By EditorDavid from Slashdot's taking-a-ride-on-heavy-metal department
Long-time Slashdot reader darkwing_bmf writes: In an exclusive interview with Popular Mechanics, SpaceX founder Elon Musk explains why stainless steel is the best material to build rocket ships, beating carbon fiber in cost, durability and even weight.
"As far as we know, this marks the first time the material has been used in spacecraft construction since some early, ill-fated attempts during the Atlas program in the late 1950s," reports Popular Mechanics.
"It took me quite a bit of effort to convince the team to go in this direction..." Musk tells them. But among the other benefits "It has a high melting point. Much higher than aluminum, and although carbon fiber doesn't melt, the resin gets destroyed at a certain temperature... But steel, you can do 1500, 1600 degrees Fahrenheit."Read Replies (0)
By EditorDavid from Slashdot's lifestyles-of-the-rich-and-infectious department
schwit1 quotes ABC News: Vaccines are universally backed by respected scientists and federal agencies, but that isn't enough to convince every parent to vaccinate their children. The decision to fly in the face of near universal scientific opinion doesn't come as a result of a lack of intellect, however, as experts who have studied vaccines and immunology acknowledge that many parents who don't vaccinate their children are well-educated. They also appear to be the victims of a widespread misinformation campaign, the experts said.
Daniel Salmon, who is the director of the Institute of Vaccine Safety at Johns Hopkins University, said that existing research suggests that there are some common attributes that many parents who choose not to vaccinate their children share. "They tend to be better educated. They tend to be white, and they tend to be higher income. They tend to have larger families and they tend to use complementary and alternative medicine like chiropractors and naturopaths," Salmon said.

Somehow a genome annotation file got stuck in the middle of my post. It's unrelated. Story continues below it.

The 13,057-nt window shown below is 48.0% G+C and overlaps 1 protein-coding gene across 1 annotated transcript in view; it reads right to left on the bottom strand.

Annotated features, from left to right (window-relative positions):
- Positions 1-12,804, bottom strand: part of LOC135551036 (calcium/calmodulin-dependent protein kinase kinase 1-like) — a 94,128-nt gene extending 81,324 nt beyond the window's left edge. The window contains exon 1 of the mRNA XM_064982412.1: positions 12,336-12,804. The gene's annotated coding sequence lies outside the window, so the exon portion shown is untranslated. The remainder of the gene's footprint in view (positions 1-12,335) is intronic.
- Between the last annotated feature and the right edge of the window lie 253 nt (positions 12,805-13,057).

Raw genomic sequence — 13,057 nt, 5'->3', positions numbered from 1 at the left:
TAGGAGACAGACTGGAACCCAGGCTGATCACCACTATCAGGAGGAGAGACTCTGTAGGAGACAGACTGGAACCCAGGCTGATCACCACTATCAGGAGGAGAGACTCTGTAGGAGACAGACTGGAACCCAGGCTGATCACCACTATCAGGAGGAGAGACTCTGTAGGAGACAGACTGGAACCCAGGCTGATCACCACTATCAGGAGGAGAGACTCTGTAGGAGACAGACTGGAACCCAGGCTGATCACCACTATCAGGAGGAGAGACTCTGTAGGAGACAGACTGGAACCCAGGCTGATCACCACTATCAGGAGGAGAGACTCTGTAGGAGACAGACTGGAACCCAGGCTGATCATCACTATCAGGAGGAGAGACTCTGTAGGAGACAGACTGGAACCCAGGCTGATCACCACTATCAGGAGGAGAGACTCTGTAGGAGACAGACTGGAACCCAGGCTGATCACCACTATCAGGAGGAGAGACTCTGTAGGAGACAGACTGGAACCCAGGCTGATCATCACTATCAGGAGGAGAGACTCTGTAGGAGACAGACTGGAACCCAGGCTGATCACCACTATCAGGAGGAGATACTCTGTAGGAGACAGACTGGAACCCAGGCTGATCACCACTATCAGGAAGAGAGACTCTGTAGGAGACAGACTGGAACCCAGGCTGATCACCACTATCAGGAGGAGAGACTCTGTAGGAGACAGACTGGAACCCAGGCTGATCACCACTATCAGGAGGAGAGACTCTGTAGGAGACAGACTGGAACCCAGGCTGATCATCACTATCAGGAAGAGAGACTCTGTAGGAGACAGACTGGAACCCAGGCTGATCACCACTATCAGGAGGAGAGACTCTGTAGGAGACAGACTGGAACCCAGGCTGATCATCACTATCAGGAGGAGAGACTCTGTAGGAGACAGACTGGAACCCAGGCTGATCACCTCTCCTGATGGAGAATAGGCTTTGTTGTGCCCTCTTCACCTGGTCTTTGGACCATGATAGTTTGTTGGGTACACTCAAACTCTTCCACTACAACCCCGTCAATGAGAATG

Salman also says outbreaks typically start when an American returns from a visit to Europe, where there are much higher rates of measles than in the U.S. But lower vaccination rates help it spread.
One study in August reported Russian trolls "seem to be using vaccination as a wedge issue, promoting discord in American society," though their campaign on Twitter failed to gain traction.
"I blame Amazon Prime," writes long-time Slashdot reader destinyland. "That 'misinformation' they're talking about is the pseudoscience documentary Vaxxed -- and Amazon is one of the top site's pushing it. The movie is not only free for all Prime members -- Amazon's actually featuring it on the front page showing free-with-Prime movies."Read Replies (0)
By EditorDavid from Slashdot's dead-or-alive department
PolygamousRanchKid quotes LiveScience: A laser pulse bounced off a rubidium atom and entered the quantum world -- taking on the weird physics of "Schrodinger's cat." The laser pulses didn't grow whiskers or paws. But they became like the famous quantum-physics thought experiment Schrodinger's cat in an important way: They were large objects that acted like the simultaneously dead-and-alive creatures of subatomic physics -- existing in a limbo between two simultaneous, contradictory states.
"In our experiment, the [laser cat] was sent to the detector immediately, so it was destroyed right after its creation," said Bastian Hacker, a researcher at the Max Planck Institute of Quantum Optics in Germany, who worked on the experiment. But it didn't have to be that way, Hacker told Live Science.
"An optical state can live forever. So if we had sent the pulse out into the night sky, it could live for billions of years in its [cat-like] state." That longevity is part of what makes these pulses so useful, he added. A long-lived laser cat can survive long-term travel through an optical fiber, making it a good unit of information for a network of quantum computers...
In the new experiment, described in a paper published Jan. 14 in the journal Nature Photonics, researchers created laser pulses that are in superposition between two possible quantum states. They called the little pulses "flying optical cat states...."